Facing a new diabetes diagnosis can be seriously daunting, but do not despair. Taking control of your health is the key to a long and healthy life.

If you were recently diagnosed with type 2 diabetes, you are probably grappling with some pretty tough emotions. Feeling shocked, afraid, and overwhelmed is understandable, but believe it or not, there is much to be hopeful about. Diabetes care has come a very long way, and many recent advances in the understanding and treatment of diabetes have allowed for millions to successfully manage this disease and live a happy and healthy life with it. While this is certainly encouraging news, you may be unsure of where to turn next. The first step? Educate yourself. Knowledge is power, and understanding the basics of diabetes will help you to come to terms with it so that you can then confidently take the next steps toward putting a successful management plan into place.

Type 2 diabetes: the facts

  • Over 37 million Americans share your diagnosis, and it is estimated that 54.9 million will be diagnosed by 2030. Around 96 million have prediabetes today, which means they are at risk of diabetes down the road if left untreated.
  • Risk factors for diabetes include having prediabetes, being overweight, being 45 years old or older, having a family history of diabetes, leading a sedentary lifestyle, and previous diagnosis of gestational diabetes.  African Americans, Hispanic or Latino Americans, American Indians or Alaska Natives are also at higher risk.
  • Type 2 diabetes symptoms often take several years to develop. Some people don’t notice any symptoms at all. Typical symptoms include frequent urination, heightened thirst, excessive hunger, fatigue, and blurry vision.
  • Diagnosis includes taking A1C, fasting blood sugar or glucose tolerance tests to measure the amount of sugar in your blood. Elevated blood sugar levels generally indicate diabetes.

Managing your diabetes may be easier than you think

When first learning the nuts and bolts of managing diabetes, it is easy to feel discouraged. After all, you will need to consider what you eat and drink, how often you exercise, and which medications you may need to take. You may also need to prick your finger to keep track of your blood sugar multiple times a day. It might seem overwhelming at first but just like adapting to any new healthy lifestyle, after a bit of learning, patience, and practice, these changes will just become a regular part of your everyday life.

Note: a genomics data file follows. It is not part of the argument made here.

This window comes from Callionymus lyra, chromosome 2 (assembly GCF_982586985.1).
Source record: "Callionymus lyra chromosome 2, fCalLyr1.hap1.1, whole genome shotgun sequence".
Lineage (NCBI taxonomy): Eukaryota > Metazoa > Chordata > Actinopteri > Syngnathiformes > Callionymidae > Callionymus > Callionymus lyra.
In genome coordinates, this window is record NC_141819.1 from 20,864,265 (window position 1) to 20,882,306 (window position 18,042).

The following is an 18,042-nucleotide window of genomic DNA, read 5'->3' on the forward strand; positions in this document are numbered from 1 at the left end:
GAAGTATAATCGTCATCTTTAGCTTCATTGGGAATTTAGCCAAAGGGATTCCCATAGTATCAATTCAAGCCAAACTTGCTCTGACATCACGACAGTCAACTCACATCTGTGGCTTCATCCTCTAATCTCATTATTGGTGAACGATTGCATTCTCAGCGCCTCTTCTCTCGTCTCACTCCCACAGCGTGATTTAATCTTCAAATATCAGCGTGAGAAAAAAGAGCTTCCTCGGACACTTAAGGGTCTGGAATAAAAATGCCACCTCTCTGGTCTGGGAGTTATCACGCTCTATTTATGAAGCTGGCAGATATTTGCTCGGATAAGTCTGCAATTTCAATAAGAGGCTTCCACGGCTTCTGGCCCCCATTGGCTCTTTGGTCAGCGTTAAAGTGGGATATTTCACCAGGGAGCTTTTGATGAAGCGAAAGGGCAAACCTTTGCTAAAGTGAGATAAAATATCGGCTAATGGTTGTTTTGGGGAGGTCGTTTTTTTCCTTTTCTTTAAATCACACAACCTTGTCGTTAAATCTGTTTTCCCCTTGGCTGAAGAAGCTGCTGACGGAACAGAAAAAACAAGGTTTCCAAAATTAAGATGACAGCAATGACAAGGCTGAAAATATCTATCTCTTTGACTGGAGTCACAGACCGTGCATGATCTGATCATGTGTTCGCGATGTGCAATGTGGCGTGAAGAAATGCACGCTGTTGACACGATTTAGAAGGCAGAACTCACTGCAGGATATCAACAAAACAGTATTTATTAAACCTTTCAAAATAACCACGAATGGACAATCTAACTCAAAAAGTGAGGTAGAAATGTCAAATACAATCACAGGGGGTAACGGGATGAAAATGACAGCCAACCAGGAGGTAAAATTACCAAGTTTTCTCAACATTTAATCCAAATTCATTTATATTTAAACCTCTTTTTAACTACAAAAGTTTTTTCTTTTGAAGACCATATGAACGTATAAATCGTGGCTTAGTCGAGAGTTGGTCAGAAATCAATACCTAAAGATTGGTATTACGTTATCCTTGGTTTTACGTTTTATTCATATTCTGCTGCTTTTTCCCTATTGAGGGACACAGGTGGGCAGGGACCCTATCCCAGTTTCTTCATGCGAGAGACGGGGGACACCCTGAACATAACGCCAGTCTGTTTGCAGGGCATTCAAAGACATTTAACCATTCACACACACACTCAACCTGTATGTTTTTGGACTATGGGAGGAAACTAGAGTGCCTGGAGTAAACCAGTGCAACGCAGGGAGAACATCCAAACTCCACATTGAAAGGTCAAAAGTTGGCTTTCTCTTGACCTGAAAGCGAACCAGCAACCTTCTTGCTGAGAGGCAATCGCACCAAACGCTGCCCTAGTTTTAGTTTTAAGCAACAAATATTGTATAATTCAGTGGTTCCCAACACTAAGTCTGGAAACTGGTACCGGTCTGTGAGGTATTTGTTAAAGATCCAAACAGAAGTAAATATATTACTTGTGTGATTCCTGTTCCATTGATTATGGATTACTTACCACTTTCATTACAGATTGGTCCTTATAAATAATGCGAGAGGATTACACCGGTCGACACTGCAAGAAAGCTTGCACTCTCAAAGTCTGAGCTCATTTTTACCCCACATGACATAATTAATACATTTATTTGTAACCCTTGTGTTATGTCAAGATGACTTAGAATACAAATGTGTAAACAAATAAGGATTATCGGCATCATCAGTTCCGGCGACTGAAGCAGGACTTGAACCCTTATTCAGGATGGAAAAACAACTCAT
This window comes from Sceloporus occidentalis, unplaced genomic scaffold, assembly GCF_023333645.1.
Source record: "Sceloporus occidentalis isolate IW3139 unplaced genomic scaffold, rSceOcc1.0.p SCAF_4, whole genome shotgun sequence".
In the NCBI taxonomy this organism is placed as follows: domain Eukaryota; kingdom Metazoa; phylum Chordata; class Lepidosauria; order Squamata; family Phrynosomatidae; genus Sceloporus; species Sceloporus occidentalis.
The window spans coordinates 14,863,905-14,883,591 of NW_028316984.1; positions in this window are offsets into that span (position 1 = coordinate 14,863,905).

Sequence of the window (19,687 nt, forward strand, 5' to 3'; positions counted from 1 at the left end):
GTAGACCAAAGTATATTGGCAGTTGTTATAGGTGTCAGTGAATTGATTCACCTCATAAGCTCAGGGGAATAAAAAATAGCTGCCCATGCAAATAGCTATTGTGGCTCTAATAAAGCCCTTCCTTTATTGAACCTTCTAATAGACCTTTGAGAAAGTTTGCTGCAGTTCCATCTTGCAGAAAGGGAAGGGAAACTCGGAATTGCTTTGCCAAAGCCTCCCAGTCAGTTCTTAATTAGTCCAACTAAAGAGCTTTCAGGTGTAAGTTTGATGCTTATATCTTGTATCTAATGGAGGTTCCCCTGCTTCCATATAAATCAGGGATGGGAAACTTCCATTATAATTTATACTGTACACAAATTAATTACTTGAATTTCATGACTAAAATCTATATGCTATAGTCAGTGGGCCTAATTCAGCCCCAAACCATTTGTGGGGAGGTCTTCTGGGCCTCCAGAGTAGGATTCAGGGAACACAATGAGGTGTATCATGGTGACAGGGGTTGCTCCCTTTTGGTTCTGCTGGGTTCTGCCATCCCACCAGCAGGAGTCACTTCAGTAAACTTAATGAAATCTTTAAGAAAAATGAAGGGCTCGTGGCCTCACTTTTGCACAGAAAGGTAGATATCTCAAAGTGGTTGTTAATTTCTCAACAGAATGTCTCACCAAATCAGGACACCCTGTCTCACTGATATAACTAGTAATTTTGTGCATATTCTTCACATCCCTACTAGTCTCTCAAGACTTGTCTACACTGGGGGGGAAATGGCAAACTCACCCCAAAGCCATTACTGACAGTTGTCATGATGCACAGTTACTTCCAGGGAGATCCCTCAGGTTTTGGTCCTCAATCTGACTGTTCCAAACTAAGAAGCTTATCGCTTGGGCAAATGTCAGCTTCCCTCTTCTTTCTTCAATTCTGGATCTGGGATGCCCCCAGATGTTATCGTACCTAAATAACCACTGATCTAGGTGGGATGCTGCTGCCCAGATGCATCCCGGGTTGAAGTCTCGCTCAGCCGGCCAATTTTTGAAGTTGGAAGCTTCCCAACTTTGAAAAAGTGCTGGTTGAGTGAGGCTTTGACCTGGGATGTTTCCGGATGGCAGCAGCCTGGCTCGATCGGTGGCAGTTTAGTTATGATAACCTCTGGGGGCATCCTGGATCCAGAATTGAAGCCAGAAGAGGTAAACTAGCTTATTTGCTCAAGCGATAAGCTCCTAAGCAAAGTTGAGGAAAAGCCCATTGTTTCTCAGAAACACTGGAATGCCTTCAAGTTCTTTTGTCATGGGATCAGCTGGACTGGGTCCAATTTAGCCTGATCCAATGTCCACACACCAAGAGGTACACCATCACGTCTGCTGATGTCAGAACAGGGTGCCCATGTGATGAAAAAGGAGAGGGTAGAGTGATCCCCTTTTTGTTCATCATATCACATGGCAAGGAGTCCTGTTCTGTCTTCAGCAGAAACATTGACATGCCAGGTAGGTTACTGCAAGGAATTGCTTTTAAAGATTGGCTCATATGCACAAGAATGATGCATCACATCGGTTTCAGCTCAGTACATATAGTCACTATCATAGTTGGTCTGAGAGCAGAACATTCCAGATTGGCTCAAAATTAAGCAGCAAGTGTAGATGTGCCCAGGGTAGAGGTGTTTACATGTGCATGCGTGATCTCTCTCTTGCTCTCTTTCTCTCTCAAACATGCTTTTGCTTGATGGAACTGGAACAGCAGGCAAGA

What to keep in mind when managing your type 2 diabetes

Þ Plug into a good support system. The great news is that you do not need to manage your diabetes alone. Diabetes Self-Management Education and Support is available nationwide and is covered by Medicare and most health insurance plans. A vast network of resource and support communities are available to help you connect with people going through exactly what you are experiencing. They will help you learn the skills you need to thrive every step of the way.

Þ   Design a healthy lifestyle plan. Learn how to eat reasonably portioned, balanced meals. Eating with diabetes used to be full of restrictions, but today’s food choices have greatly expanded which means you may still be able to enjoy your favorite foods. Also, aim for 150 minutes per week of moderate-intensity exercise which can include walking briskly, dancing, swimming, bicycling, or playing sports. Do not worry about making these big changes all at once. Take small steps at first, because small improvements over time will help you sustain a healthier lifestyle for years to come.

Þ   Don’t forget to check your blood sugar regularly. Maintaining normal blood sugar will help keep you feeling good. Blood sugar is typically checked upon first waking up, before a meal, two hours after a meal, and at bedtime.

Þ   Know the signs of high or low blood sugar. Recognizing when your blood sugar is too high or too low will help you act quickly to correct it. Blood sugar targets are typically between 80 and 130 mg/dL before a meal and less than 180 mg/dL two hours after the start of the meal. Signs of low blood sugar include shakiness, sweating, dizziness, and hunger, where signs of high blood sugar are feeling fatigued, having blurry vision, feeling thirsty, and needing to urinate more frequently.

Þ   Prevent complications. People with diabetes are more likely to have heart, kidney, and nerve conditions. Taking care of yourself by maintaining target blood sugar levels, eating healthy, and exercising regularly will help to keep these complications at bay so that you can stay healthy in the long run.

Þ   Care for your mental health. Living with any chronic health condition is an emotional journey, and if you feel frustrated, sad, and anxious, you are not alone: people with diabetes are twice as likely to have depression and 20% more likely to suffer anxiety than people without diabetes. Taking proper care of yourself may be more challenging when you are struggling, so prioritize your mental health. Seek the help of a therapist if needed to help you feel better.

A few helpful things to remember

Facing a new diabetes diagnosis is not easy, but there is hope: it is very much possible to live a normal, joyous, and healthy life, and this actuality is within your control. You will be in charge of managing your condition and will hold the reins when identifying and carrying out your own treatment goals. You may feel overwhelmed by the many drastic changes expected of you at first, but remember you do not need to tackle them all at once. Reaching small goals as time goes on will lead to the lasting healthy habits you will need to enjoy life to the fullest.